She returned to her garlands, and Caiy, tense as a bowstring, led us back to the hall.

Meat was roasting and more drink came out and more talk came out. You can kill anything as often as you like, that way.

It wasn’t a bad feast, as such up-country things go. But all through the shouts and toasts and guzzlings, I kept thinking of her in her cell behind the screen, hearing the clamour and aware of this evening’s sunset, and how it would be to die … as she would have to. I didn’t begin to grasp how she could bear it.

By late afternoon they were mostly sleeping it off, only Caiy had had the sense to go and sweat the drink out with soldiers’ exercises in the yard, before a group of sozzled admirers of all sexes.

When someone touched my shoulder, I thought it was warty after his cure, but no. It was the guard from the girl’s cell, who said very low, “She says she wants to speak to you. Will you come, now?”

I got up and went with him. I had a spinning minute, wondering if perhaps she didn’t believe she must die after all, and would appeal to me to save her. But in my heart of hearts I guessed it wasn’t that.

Keep reading.

“Skepticism 101″, Michael Shermer on Atheists Talk

Dr. Michael Shermer is the Founding Publisher of Skeptic magazine, the Executive Director of the Skeptics Society, a monthly columnist for Scientific American, the host of the Skeptics Distinguished Science Lecture Series at Caltech, and Adjunct Professor at Claremont Graduate University and Chapman University.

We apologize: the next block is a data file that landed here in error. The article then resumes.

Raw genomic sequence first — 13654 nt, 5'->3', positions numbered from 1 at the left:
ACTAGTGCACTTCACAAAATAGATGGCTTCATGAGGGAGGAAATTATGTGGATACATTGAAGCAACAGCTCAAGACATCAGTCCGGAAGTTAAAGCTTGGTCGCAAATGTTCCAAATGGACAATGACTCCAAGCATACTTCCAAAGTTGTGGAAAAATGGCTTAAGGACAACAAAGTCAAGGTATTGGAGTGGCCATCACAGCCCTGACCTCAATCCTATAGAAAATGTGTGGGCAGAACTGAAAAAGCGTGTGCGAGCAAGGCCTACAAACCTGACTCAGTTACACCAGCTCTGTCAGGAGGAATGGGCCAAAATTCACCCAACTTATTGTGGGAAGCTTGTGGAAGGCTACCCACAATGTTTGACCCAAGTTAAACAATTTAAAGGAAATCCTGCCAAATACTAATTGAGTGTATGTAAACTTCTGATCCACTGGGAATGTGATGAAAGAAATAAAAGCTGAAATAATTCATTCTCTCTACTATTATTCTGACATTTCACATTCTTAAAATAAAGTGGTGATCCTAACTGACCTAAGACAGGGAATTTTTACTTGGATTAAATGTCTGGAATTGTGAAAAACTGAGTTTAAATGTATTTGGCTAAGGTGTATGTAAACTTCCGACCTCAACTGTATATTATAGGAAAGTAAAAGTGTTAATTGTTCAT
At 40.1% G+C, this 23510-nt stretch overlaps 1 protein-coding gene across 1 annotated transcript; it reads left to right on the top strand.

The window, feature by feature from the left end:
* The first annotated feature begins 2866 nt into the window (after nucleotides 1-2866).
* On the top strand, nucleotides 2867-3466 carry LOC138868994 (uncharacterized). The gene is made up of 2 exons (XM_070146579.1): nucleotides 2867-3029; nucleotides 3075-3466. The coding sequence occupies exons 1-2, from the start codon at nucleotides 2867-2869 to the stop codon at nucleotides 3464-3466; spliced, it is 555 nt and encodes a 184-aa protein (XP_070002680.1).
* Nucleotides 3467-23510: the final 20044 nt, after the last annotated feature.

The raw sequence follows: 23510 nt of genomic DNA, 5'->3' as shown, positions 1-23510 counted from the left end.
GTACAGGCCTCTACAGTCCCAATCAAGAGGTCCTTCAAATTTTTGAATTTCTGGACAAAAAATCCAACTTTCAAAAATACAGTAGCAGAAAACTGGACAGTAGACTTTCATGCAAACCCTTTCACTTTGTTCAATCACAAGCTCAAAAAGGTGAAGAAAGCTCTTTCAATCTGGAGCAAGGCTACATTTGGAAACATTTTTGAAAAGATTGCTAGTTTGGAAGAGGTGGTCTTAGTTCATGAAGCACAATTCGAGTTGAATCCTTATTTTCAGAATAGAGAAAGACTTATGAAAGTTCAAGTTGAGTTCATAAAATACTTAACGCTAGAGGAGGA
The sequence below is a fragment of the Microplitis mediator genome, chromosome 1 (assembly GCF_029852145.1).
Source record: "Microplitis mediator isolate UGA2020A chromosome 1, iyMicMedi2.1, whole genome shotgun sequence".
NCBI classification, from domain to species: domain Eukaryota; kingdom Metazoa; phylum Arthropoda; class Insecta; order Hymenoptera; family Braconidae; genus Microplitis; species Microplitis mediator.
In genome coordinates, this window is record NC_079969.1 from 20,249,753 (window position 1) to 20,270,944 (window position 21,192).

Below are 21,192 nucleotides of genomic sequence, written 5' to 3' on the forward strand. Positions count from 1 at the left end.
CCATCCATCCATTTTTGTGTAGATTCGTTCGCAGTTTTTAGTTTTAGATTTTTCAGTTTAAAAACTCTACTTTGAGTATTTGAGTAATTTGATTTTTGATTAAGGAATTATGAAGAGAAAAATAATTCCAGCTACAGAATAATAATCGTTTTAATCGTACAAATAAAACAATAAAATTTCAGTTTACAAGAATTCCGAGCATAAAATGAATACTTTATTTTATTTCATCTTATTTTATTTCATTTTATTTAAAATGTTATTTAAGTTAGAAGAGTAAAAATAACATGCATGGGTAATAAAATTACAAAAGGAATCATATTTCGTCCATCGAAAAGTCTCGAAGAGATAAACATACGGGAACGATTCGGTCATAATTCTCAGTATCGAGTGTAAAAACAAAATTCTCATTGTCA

Dr. Shermer is a lecturer, he debates proponents of psuedoscience and religious apologists, and he has numerous new, television, film and radio appearances to his credit. He is the author of 17 books, including Why People Believe Weird Things, Denying History, The Science of Good and Evil, Why Darwin Matters, The Mind of the Market, and his most recent book, The Believing Brain: From Ghosts and Gods to Politics and Conspiracies—How We Construct Beliefs and Reinforce Them as Truths.

This Sunday Dr. Shermer joins Atheists Talk to discuss his course Skepticism 101: How to Think Like a Scientist. This course is part of The Great Courses series, an online educational resource with the mission “to ignite the passion for lifelong learning by offering great courses taught by great professors.” With Skepticism 101, Dr. Shermer seeks to help learners use rational thought and scientific perspective to critically evaluate claims and to better understand this universe in which we find ourselves.

Related Links:

Listen to AM 950 KTNF this Sunday at 9 a.m. Central to hear Atheists Talk, produced by Minnesota Atheists. Stream live online. Call in to the studio at 952-946-6205, or send an e-mail to [email protected] during the live show. If you miss the live show, listen to the podcast later.

Follow Atheists Talk on Facebook and Twitter for regular updates. If you like the show, consider supporting us with a one-time or sustaining donation.

Why Paula Deen Matters

By now, you probably know that Paula Deen, Food Network star, has been let go after details of a deposition she gave in a sexual harassment lawsuit were given to the press. In that deposition, Deen admitted to using sexist and racist slurs, sexist slurs more recently than racist.

Some of the reaction to this has been brilliantly painful, such as the Twitter activity on the #paulasbestdishes hashtag. Some of it has been merely painful, such as the defenses of her by her fans on Facebook.